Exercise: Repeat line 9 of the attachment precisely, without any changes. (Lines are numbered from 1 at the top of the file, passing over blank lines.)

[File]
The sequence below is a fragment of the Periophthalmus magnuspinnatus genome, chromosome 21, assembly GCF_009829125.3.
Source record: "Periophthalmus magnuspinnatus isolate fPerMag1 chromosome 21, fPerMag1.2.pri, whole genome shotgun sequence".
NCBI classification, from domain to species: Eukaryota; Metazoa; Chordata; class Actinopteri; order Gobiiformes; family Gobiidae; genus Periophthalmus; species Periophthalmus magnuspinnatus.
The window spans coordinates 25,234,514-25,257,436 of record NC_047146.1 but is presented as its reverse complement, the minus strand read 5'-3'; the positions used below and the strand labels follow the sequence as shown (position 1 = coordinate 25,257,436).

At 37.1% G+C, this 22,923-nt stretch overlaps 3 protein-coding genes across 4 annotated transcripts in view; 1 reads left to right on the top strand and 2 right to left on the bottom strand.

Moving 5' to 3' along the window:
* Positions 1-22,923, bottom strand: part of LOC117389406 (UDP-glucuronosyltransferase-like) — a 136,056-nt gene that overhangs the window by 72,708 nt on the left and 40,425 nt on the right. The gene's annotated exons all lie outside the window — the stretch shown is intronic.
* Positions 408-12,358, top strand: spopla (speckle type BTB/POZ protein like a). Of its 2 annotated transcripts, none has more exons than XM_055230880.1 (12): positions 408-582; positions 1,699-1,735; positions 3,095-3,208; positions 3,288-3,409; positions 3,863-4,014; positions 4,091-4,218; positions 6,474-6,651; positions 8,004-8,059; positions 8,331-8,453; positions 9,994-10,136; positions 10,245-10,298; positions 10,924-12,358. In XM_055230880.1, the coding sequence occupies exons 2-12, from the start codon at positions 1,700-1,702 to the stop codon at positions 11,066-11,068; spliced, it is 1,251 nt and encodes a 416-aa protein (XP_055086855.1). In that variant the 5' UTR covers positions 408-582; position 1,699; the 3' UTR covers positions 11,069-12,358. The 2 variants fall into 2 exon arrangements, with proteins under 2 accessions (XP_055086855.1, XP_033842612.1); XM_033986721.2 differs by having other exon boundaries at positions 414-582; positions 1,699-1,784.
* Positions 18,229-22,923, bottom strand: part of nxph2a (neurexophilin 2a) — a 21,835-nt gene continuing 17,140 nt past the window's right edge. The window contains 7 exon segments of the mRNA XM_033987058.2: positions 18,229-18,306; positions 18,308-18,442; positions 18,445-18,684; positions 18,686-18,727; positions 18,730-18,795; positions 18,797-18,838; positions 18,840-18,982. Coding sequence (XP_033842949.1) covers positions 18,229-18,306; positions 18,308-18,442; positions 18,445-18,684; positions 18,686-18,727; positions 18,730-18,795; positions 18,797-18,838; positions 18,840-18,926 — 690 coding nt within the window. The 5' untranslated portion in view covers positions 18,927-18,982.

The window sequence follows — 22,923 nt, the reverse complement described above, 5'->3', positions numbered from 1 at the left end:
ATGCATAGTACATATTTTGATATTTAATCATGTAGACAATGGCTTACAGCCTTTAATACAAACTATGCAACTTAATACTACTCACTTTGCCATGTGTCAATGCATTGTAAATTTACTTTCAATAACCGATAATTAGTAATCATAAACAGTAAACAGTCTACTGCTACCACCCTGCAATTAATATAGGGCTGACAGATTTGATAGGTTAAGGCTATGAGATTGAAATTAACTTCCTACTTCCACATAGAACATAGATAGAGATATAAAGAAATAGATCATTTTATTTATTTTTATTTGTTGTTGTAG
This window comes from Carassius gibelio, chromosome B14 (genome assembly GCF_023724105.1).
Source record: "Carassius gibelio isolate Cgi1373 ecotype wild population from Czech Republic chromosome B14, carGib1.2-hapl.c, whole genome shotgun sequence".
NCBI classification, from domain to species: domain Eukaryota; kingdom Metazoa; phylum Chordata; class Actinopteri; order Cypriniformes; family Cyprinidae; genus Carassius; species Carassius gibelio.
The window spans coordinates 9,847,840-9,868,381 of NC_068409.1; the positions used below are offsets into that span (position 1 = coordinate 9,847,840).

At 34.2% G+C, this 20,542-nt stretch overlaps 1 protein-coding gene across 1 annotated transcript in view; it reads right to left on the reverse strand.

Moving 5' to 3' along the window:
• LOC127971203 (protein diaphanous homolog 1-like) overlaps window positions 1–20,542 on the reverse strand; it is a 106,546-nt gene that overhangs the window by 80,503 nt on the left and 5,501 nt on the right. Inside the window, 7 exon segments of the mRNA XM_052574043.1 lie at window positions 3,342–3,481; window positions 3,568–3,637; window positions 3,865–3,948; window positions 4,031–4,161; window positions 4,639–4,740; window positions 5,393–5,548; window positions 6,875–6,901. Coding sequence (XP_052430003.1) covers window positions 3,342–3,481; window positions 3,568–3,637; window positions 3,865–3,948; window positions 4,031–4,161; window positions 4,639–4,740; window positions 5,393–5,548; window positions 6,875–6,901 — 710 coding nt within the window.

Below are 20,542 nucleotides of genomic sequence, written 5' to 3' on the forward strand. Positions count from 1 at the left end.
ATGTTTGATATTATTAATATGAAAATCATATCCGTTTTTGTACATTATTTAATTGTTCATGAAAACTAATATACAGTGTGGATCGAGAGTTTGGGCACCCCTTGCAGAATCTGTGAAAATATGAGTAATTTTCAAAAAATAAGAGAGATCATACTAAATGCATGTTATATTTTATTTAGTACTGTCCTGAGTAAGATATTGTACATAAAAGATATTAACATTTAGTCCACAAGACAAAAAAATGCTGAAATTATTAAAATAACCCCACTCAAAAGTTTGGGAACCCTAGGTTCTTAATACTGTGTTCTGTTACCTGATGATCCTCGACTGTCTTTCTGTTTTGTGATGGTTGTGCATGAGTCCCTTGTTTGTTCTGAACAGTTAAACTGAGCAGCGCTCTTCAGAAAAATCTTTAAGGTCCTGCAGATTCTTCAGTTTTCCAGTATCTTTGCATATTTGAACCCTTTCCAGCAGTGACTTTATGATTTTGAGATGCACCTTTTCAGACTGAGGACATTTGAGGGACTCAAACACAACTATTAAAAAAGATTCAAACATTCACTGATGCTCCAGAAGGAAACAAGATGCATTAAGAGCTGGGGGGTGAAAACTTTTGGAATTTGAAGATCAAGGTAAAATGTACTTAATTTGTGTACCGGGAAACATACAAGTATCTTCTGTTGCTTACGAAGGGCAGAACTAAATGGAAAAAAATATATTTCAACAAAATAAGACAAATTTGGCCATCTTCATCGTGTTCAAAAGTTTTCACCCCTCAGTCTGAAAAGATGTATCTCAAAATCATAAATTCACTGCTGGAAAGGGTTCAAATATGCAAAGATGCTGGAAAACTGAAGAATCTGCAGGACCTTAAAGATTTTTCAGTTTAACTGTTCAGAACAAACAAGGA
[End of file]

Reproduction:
* Positions 18,229-22,923, bottom strand: part of nxph2a (neurexophilin 2a) — a 21,835-nt gene continuing 17,140 nt past the window's right edge. The window contains 7 exon segments of the mRNA XM_033987058.2: positions 18,229-18,306; positions 18,308-18,442; positions 18,445-18,684; positions 18,686-18,727; positions 18,730-18,795; positions 18,797-18,838; positions 18,840-18,982. Coding sequence (XP_033842949.1) covers positions 18,229-18,306; positions 18,308-18,442; positions 18,445-18,684; positions 18,686-18,727; positions 18,730-18,795; positions 18,797-18,838; positions 18,840-18,926 — 690 coding nt within the window. The 5' untranslated portion in view covers positions 18,927-18,982.